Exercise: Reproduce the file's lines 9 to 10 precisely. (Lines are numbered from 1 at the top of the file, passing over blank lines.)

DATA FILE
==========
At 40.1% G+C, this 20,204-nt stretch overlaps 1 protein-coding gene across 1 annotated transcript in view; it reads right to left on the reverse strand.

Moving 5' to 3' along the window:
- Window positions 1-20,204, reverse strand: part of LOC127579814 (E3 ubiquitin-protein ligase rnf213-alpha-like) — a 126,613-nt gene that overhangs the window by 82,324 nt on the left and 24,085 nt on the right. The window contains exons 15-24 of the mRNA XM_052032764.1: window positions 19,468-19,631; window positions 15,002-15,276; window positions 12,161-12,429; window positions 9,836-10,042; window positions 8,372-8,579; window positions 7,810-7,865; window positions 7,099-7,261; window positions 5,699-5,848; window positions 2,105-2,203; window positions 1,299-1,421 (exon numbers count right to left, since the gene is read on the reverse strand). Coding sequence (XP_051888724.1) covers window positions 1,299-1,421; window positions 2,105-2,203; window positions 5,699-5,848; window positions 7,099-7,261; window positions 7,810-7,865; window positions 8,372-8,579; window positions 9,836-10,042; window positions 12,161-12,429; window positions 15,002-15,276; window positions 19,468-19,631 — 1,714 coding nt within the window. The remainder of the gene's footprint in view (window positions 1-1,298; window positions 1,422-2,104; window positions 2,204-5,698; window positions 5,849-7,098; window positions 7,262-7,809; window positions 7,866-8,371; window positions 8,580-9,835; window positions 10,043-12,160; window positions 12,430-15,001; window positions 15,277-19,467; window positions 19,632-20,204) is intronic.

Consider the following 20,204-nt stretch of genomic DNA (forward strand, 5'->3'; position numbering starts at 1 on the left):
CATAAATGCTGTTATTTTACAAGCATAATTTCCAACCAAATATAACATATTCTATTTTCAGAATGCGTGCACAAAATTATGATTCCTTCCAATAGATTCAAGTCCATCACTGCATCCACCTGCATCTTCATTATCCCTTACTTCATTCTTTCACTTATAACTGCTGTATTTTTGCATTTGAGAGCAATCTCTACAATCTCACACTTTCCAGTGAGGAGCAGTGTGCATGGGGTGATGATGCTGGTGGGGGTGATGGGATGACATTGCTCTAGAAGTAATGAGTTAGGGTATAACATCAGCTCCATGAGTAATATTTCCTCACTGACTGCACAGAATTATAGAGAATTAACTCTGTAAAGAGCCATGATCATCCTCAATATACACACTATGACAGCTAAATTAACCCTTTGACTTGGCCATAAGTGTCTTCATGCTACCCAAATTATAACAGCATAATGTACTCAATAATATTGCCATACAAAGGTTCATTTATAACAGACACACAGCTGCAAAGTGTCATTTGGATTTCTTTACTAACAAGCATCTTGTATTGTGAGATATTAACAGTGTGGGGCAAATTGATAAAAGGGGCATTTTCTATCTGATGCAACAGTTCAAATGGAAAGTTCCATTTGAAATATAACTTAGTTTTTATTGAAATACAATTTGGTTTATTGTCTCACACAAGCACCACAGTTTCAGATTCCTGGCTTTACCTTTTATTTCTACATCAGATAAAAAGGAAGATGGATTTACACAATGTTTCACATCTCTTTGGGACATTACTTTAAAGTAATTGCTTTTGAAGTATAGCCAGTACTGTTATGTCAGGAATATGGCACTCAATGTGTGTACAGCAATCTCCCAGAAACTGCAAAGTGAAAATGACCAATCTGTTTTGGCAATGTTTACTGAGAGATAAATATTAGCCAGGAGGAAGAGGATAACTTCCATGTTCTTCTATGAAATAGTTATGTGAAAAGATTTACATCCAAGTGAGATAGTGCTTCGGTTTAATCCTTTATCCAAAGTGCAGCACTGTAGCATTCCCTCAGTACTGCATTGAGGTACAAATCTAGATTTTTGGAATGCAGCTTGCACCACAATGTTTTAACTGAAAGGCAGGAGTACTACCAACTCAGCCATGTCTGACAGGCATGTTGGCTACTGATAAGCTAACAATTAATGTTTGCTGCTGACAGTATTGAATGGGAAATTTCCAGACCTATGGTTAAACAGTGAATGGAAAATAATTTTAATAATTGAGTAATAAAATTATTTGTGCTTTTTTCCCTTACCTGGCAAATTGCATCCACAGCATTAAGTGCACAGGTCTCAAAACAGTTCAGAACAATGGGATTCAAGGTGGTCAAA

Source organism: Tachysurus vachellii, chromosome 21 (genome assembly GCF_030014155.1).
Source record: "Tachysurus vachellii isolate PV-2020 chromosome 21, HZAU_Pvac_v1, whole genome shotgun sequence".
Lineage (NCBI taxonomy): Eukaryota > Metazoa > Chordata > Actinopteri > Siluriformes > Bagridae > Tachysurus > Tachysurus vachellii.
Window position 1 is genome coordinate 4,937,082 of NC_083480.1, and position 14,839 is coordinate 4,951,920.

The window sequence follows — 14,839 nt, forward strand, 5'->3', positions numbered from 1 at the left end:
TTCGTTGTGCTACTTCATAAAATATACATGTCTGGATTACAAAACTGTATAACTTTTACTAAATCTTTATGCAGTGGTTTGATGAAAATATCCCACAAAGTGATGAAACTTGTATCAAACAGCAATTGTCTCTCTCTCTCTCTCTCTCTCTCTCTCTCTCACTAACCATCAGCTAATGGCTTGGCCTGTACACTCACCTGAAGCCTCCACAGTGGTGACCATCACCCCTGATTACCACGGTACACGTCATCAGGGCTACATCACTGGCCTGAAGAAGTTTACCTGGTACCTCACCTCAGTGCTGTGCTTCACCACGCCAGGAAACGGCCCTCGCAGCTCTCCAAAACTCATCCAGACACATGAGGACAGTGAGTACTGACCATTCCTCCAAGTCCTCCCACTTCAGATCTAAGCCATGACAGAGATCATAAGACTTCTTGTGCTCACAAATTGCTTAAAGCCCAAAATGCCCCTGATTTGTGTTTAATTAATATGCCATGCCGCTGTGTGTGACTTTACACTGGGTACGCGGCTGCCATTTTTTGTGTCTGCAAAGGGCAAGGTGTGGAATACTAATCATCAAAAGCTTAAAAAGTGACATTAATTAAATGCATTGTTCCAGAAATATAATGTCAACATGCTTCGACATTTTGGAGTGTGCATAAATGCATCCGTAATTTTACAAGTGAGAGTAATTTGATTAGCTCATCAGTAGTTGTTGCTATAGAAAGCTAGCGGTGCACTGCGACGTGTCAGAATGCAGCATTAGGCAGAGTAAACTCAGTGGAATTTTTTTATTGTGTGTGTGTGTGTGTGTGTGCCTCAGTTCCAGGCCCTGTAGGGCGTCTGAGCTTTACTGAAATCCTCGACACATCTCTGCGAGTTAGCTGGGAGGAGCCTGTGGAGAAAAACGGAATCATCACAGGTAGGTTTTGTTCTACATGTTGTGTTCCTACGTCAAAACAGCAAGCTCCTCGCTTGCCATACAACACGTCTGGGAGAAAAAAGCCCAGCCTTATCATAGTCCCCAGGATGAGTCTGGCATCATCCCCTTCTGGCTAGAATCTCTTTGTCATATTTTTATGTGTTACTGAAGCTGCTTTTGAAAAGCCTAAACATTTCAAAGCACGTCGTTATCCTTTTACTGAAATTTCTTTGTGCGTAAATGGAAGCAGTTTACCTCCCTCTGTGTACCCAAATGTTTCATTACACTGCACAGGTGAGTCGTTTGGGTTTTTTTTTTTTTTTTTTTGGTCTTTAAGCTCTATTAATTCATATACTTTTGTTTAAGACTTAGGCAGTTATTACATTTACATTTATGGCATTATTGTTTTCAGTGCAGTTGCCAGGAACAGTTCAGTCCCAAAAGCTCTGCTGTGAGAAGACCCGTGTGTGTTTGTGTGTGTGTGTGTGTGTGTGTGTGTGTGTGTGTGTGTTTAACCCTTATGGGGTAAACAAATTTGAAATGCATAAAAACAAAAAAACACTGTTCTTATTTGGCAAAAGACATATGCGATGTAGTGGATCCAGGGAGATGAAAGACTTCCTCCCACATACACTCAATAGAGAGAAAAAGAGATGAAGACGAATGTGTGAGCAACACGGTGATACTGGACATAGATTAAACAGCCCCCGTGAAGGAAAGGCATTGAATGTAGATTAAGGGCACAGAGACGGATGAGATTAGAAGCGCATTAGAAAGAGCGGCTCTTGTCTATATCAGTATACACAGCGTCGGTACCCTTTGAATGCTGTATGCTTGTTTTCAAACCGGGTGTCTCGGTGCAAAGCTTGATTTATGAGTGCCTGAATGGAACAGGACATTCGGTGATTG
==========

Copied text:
Window position 1 is genome coordinate 4,937,082 of NC_083480.1, and position 14,839 is coordinate 4,951,920.

The window sequence follows — 14,839 nt, forward strand, 5'->3', positions numbered from 1 at the left end: